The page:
While legal sanctions can have the most severe impact on individuals, other institutions can pursue homophobic and/or heteronormative policies in different, even subtle ways. The Motion Picture Association of America (MPAA) rates theatrical films prior to release in the U.S. supposedly to advise parents on the movies' content. Kirby Dick's documentary This Film Is Not Yet Rated discusses how films with gay content are consistently given stronger ratings by the MPAA, thereby limiting the numbers of younger viewers who can see them. The film illustrates the point with a side-by-side comparison of films; the actors are performing the same acts in case after case, yet in case after case the depictions of homosexual couples are given R and NC-17 ratings while the heterosexual depictions get PG, PG-13 or R ratings. The more stringent ratings can reduce the audience and box office receipts of queer films. Whether the officials of the MPAA actually hold homophobic views or are simply catering to "mainstream" prejudices, the chilling effect on filmmaking is the same.

Some religious leaders (usually those of a conservative or fundamentalist stripe) castigate LGBTI people from their pulpits and in any media outlets their social status can open for them. Sometimes religious groups (again the conservative/fundamentalist sort) campaign for laws that penalize LGBTI people, while others have no need to lobby the government since they are the government, or at least an influential part of it. Such religious folk use passages in their holy books (the “gotcha” verses in the Christian Biblenote , for example) plus church dogma to support their views; they generally assert those books to be at least divinely inspired (if not the inerrant Word of God), and on that basis they hold those books' authority to be unquestionable.

Stereotypes and Prejudice

Many stereotypes and prejudice have at least a smidgen of Truth In Television; any degree of truth certainly makes it much easier for a stereotype to gain traction and become widespread. However, stereotypes can easily evolve into or reinforce prejudice, and they can act as a memetic transmitter that eases homophobic ideas into mainstream thought. They can also help to force LGBTI people to act in a certain way, and make it harder to see LGBTI people who do not conform to the stereotypes.

The Butch Lesbian and Lipstick Lesbian tropes can serve as a good example. First, the tropes can serve to force lesbians into choosing between simplistic masculinity and simplistic femininity. Second, the tropes themselves are exaggerated versions of what is viewed as normal masculinity and femininity, i.e. the tropes put up a pattern for behaviour that is simultaneously judged as abnormal — it's almost right and normal and whole, but not quite.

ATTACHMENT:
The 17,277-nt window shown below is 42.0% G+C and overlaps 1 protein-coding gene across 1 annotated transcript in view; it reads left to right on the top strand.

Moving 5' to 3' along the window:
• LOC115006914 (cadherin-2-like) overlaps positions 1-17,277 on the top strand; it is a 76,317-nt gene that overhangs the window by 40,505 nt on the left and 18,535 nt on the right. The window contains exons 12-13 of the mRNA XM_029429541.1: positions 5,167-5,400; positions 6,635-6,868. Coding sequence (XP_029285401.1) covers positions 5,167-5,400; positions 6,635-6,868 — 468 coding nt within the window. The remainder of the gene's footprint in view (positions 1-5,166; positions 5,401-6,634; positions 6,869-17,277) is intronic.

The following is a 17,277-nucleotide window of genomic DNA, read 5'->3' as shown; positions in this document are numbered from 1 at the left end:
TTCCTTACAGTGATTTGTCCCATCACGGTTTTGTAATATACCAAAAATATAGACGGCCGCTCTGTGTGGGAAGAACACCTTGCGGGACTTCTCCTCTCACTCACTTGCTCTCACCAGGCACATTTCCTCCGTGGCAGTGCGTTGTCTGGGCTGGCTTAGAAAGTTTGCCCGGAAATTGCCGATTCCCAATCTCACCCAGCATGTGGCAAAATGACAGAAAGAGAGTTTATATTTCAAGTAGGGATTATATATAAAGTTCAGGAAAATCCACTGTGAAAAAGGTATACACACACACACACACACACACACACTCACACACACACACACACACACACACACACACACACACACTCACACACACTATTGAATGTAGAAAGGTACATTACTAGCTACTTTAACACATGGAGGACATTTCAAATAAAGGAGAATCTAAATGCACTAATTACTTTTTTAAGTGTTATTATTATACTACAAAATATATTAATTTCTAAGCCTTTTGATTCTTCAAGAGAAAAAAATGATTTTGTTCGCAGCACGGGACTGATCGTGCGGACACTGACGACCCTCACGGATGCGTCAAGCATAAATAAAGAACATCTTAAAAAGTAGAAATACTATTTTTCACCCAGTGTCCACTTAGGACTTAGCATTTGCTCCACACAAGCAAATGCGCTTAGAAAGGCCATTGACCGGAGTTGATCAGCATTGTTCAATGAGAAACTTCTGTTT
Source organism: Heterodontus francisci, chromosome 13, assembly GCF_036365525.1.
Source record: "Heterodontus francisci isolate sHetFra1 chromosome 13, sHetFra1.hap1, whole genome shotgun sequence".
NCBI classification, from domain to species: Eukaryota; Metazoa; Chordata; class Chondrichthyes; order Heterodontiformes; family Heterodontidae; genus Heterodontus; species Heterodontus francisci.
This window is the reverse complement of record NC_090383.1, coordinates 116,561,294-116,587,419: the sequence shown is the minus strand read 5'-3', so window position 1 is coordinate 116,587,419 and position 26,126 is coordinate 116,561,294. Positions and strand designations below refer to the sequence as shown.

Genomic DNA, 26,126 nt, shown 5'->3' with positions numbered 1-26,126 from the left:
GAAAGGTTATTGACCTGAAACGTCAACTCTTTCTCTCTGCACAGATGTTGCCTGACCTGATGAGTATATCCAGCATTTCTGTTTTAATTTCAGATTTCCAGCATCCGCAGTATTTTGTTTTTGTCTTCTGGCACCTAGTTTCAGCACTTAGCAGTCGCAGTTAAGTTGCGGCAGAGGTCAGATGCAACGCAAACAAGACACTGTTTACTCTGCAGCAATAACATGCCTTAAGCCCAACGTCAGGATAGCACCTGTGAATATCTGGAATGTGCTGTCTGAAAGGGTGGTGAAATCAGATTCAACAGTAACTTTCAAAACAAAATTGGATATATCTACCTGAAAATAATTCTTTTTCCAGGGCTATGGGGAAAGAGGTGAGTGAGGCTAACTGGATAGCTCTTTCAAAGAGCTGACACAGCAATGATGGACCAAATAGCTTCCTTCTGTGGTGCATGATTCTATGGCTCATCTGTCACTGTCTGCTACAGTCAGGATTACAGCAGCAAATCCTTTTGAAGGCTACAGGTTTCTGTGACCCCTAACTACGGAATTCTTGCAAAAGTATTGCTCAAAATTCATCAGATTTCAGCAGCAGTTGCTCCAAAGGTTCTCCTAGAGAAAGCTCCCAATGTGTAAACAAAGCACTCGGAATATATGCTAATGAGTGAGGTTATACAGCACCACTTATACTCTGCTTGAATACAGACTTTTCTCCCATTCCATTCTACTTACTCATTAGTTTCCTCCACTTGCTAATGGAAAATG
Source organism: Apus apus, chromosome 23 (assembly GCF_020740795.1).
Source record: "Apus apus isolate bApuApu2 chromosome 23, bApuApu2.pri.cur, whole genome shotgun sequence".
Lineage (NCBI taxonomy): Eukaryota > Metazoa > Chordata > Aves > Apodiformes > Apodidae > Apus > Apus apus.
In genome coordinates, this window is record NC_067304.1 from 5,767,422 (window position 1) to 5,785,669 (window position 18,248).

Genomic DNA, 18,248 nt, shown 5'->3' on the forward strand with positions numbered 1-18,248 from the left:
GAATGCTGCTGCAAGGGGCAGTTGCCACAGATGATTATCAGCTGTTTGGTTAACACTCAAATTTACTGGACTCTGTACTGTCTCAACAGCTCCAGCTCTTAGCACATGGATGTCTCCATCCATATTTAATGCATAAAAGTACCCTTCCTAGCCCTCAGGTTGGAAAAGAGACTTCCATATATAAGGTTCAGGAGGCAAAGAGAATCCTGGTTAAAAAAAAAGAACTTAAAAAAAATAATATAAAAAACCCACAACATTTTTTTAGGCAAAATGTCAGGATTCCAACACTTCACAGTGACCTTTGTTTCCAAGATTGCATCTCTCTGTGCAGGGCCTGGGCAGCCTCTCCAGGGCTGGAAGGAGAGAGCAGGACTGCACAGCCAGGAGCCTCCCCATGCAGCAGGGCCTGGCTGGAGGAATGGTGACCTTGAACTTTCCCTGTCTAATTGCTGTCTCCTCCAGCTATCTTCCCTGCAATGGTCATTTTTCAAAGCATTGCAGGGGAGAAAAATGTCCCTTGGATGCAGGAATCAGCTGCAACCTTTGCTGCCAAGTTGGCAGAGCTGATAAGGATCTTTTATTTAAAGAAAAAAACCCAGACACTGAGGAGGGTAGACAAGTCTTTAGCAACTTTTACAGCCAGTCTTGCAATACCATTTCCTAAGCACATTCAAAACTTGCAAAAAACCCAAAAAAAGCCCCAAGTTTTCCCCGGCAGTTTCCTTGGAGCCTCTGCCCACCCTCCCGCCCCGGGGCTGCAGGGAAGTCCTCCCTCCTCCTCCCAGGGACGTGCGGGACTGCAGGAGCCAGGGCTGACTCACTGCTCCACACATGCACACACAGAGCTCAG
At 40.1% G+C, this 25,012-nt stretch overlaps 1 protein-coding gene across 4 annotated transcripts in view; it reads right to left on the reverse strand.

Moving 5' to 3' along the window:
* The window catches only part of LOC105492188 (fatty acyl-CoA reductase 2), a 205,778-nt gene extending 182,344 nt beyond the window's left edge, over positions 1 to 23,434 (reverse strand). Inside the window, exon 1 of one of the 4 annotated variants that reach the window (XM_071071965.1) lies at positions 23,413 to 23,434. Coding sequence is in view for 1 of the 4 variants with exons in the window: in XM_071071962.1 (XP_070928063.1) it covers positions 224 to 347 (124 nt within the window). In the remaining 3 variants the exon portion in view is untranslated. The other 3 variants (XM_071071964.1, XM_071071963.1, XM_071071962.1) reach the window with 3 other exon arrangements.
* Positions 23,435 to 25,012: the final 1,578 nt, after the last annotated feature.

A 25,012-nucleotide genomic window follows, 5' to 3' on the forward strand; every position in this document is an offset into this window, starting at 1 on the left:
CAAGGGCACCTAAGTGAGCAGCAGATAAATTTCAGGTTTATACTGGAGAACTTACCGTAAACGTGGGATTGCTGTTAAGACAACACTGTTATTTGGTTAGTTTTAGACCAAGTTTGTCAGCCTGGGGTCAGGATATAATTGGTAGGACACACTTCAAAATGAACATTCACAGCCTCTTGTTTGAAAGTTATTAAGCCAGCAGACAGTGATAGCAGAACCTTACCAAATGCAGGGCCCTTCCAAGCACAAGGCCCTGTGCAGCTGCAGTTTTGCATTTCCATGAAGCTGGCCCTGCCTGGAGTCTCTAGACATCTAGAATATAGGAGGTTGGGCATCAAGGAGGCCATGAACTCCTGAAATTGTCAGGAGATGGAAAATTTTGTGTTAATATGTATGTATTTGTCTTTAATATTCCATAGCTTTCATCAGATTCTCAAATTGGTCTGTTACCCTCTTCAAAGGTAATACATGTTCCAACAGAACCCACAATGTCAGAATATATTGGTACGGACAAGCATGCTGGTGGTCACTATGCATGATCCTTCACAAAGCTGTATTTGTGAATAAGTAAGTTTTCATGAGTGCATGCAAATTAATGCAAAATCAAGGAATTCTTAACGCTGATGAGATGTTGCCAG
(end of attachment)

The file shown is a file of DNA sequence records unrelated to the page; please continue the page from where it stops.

Who's a Bigot? Who's a Victim?

Most people don't wish to be seen as any kind of bigot, and many if not most people who express homophobic views don't believe themselves to be bigoted. People confronted over their homophobia are apt to claim they have known and befriended gay people or deny they intended any insult or criticism. For those with religious objections, the “love the sinner, hate the sin'' meme is the preferred defense. This defense rests on several key beliefs:
1) Sex is primarily for procreation, and any other functions (meeting emotional needs, experiencing pleasure or maintaining PC muscle tone) are incidental at best and sinful at worst.
2) Same-sex desires do not come from a natural or healthy inclination, but rather from the fallen nature of mankind, mental illness, sexual abuse and/or demonic possession (Seriously: Watch Pat Robertson discuss this in this excerpt from his television program, ''The 700 Club'').
3) By pointing out items one and two to LGBT people and trying to convince or coerce them to agree and give up gay sex lives, the believers are doing the gay sinners a big favour (saving them from Hell).

Of course, for people who disagree with any or all of these items, the professions of “love” ring hollow.

As LGBTI people have become more visible, some people who express homophobic bigotry claim the mantle of victimhood for themselves, as if allowing LGBTI people to engage in commerce and civil life on an equal footing would also force them to violate or renounce their religious beliefs. Such claims imply that their religious practices take absolute precedence over the beliefs and interests of everyone else, and it's tempting to ask if the same kind of blanket religious exemption could be extended to, say, outlaw the production and sale of pork products.